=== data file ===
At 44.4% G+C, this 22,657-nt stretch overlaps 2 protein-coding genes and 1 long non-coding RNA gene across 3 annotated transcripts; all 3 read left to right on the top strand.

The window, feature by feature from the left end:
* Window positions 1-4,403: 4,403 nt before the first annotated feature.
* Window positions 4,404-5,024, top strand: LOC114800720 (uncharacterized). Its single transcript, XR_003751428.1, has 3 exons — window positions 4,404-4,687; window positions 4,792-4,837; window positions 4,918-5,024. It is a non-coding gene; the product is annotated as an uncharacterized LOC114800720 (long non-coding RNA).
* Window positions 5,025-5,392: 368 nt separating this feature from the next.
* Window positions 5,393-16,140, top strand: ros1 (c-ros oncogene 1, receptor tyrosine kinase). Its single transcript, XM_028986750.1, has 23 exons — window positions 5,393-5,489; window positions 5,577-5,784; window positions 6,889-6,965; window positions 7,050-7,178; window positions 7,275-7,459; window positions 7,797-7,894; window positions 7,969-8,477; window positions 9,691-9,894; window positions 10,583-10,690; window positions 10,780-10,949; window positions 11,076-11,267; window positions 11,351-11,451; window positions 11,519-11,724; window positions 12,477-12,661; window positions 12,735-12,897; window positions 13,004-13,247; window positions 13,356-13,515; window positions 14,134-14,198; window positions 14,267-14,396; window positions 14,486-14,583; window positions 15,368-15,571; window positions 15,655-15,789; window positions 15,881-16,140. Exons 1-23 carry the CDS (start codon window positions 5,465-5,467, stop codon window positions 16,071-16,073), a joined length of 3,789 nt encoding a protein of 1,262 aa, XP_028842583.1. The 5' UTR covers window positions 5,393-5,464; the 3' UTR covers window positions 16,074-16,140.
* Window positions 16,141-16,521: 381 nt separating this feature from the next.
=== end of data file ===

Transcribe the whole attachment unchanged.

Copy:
At 44.4% G+C, this 22,657-nt stretch overlaps 2 protein-coding genes and 1 long non-coding RNA gene across 3 annotated transcripts; all 3 read left to right on the top strand.

The window, feature by feature from the left end:
* Window positions 1-4,403: 4,403 nt before the first annotated feature.
* Window positions 4,404-5,024, top strand: LOC114800720 (uncharacterized). Its single transcript, XR_003751428.1, has 3 exons — window positions 4,404-4,687; window positions 4,792-4,837; window positions 4,918-5,024. It is a non-coding gene; the product is annotated as an uncharacterized LOC114800720 (long non-coding RNA).
* Window positions 5,025-5,392: 368 nt separating this feature from the next.
* Window positions 5,393-16,140, top strand: ros1 (c-ros oncogene 1, receptor tyrosine kinase). Its single transcript, XM_028986750.1, has 23 exons — window positions 5,393-5,489; window positions 5,577-5,784; window positions 6,889-6,965; window positions 7,050-7,178; window positions 7,275-7,459; window positions 7,797-7,894; window positions 7,969-8,477; window positions 9,691-9,894; window positions 10,583-10,690; window positions 10,780-10,949; window positions 11,076-11,267; window positions 11,351-11,451; window positions 11,519-11,724; window positions 12,477-12,661; window positions 12,735-12,897; window positions 13,004-13,247; window positions 13,356-13,515; window positions 14,134-14,198; window positions 14,267-14,396; window positions 14,486-14,583; window positions 15,368-15,571; window positions 15,655-15,789; window positions 15,881-16,140. Exons 1-23 carry the CDS (start codon window positions 5,465-5,467, stop codon window positions 16,071-16,073), a joined length of 3,789 nt encoding a protein of 1,262 aa, XP_028842583.1. The 5' UTR covers window positions 5,393-5,464; the 3' UTR covers window positions 16,074-16,140.
* Window positions 16,141-16,521: 381 nt separating this feature from the next.